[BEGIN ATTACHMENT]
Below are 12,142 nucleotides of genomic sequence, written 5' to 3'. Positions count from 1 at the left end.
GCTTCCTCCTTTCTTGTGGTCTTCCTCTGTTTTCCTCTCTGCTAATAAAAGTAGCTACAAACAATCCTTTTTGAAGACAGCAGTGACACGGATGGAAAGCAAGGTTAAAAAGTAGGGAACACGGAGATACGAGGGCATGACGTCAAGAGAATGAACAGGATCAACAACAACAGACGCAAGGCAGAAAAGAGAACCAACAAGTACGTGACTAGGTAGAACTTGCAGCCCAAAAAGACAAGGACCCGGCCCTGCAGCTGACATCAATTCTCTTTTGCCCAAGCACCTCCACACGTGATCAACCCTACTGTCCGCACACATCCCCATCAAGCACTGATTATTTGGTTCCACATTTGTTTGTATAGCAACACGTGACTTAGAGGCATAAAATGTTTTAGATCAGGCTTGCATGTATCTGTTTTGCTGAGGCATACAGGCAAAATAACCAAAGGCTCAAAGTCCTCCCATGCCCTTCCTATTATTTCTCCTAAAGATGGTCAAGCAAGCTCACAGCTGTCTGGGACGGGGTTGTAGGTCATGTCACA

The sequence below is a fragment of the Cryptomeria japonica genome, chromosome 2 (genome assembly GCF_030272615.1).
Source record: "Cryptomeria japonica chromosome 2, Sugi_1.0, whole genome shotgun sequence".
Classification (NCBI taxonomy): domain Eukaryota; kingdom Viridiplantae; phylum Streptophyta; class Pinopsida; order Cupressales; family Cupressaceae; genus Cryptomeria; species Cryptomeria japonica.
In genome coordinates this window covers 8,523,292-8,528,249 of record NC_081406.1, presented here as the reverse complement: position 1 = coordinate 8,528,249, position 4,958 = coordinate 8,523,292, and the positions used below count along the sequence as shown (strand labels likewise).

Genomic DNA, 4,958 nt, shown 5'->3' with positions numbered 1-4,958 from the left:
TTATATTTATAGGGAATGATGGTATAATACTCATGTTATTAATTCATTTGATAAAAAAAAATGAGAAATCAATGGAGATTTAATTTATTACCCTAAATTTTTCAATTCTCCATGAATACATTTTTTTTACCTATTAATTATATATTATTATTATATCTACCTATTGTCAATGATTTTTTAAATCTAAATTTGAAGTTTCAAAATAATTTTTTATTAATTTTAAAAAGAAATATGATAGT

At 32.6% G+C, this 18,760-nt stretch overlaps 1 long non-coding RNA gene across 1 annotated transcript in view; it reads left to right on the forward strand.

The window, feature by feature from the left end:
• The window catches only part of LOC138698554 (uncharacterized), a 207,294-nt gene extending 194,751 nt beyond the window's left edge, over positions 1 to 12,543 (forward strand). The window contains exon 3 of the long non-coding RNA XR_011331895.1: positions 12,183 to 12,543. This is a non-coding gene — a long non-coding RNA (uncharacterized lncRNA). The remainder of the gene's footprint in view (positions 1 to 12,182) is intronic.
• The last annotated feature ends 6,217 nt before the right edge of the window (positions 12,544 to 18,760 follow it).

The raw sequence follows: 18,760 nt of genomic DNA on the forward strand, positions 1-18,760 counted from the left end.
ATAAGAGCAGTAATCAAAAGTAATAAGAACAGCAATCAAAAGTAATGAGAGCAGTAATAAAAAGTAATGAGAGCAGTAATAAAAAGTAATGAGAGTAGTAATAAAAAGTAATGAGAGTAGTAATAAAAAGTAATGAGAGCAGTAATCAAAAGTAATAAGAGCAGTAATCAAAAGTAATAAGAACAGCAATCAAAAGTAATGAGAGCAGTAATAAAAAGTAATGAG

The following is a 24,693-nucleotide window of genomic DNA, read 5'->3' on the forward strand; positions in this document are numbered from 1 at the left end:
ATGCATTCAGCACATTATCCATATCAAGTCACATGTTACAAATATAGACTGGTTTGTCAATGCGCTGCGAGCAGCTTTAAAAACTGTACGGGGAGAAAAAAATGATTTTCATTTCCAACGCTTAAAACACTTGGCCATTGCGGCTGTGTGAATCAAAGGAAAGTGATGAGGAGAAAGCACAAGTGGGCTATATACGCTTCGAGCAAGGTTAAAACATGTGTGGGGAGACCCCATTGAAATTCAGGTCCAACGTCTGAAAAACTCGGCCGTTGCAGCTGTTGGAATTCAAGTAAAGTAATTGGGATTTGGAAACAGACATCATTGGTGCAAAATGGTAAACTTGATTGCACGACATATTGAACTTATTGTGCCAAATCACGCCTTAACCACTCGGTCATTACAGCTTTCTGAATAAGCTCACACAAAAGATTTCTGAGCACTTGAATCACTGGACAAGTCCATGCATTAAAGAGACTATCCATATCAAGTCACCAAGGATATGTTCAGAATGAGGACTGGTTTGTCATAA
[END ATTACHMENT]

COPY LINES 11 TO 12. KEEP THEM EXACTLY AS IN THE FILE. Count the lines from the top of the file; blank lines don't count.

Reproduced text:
• The window catches only part of LOC138698554 (uncharacterized), a 207,294-nt gene extending 194,751 nt beyond the window's left edge, over positions 1 to 12,543 (forward strand). The window contains exon 3 of the long non-coding RNA XR_011331895.1: positions 12,183 to 12,543. This is a non-coding gene — a long non-coding RNA (uncharacterized lncRNA). The remainder of the gene's footprint in view (positions 1 to 12,182) is intronic.
• The last annotated feature ends 6,217 nt before the right edge of the window (positions 12,544 to 18,760 follow it).